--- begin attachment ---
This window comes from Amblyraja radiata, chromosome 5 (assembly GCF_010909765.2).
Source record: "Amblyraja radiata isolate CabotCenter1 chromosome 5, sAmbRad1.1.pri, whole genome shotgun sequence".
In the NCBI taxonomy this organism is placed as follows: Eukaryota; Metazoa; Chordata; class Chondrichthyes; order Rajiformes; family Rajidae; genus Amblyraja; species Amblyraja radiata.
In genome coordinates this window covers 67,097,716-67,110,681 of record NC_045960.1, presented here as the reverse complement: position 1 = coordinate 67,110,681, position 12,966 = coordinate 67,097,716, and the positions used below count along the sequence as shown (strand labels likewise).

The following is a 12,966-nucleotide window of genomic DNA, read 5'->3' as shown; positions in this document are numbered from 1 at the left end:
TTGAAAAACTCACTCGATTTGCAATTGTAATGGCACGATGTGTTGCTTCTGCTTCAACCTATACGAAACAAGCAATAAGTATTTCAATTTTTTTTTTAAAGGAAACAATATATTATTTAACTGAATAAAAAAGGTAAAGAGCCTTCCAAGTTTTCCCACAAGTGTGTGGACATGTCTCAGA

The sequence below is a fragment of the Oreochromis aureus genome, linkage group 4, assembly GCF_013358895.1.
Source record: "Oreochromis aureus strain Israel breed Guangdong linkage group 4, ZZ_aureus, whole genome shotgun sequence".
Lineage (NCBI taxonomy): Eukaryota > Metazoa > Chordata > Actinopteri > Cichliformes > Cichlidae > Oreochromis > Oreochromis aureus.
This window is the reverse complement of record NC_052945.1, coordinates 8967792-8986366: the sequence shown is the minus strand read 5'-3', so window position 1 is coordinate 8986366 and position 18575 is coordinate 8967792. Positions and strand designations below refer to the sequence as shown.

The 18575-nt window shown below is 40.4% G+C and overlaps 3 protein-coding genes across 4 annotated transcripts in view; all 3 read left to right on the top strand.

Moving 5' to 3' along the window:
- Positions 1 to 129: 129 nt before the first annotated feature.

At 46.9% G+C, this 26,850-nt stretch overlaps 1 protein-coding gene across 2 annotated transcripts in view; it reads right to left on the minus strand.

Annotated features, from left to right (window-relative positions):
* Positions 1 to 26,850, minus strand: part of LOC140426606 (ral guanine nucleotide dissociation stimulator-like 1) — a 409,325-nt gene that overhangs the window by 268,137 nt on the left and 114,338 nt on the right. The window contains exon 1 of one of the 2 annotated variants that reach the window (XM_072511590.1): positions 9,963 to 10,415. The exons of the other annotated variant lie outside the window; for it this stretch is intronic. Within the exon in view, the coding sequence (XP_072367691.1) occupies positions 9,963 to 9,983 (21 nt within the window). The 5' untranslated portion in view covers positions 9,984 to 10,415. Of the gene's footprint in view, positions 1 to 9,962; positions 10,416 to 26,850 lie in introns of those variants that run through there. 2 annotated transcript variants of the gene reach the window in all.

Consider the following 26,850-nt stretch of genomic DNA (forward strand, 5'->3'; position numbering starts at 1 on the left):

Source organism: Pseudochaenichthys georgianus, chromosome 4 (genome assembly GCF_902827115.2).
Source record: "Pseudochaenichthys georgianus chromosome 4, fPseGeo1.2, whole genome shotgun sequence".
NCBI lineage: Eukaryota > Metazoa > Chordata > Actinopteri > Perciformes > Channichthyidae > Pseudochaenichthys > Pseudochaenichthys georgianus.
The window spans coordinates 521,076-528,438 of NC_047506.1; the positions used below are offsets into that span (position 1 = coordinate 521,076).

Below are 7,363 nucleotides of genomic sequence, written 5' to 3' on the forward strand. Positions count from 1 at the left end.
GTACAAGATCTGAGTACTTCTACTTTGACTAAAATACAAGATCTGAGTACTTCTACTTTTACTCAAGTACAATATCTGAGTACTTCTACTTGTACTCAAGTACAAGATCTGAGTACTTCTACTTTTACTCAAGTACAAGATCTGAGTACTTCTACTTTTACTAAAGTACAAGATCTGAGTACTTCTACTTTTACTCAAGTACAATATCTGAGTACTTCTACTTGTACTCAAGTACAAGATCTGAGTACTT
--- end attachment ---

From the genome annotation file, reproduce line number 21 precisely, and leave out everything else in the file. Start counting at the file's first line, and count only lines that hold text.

The window spans coordinates 521,076-528,438 of NC_047506.1; the positions used below are offsets into that span (position 1 = coordinate 521,076).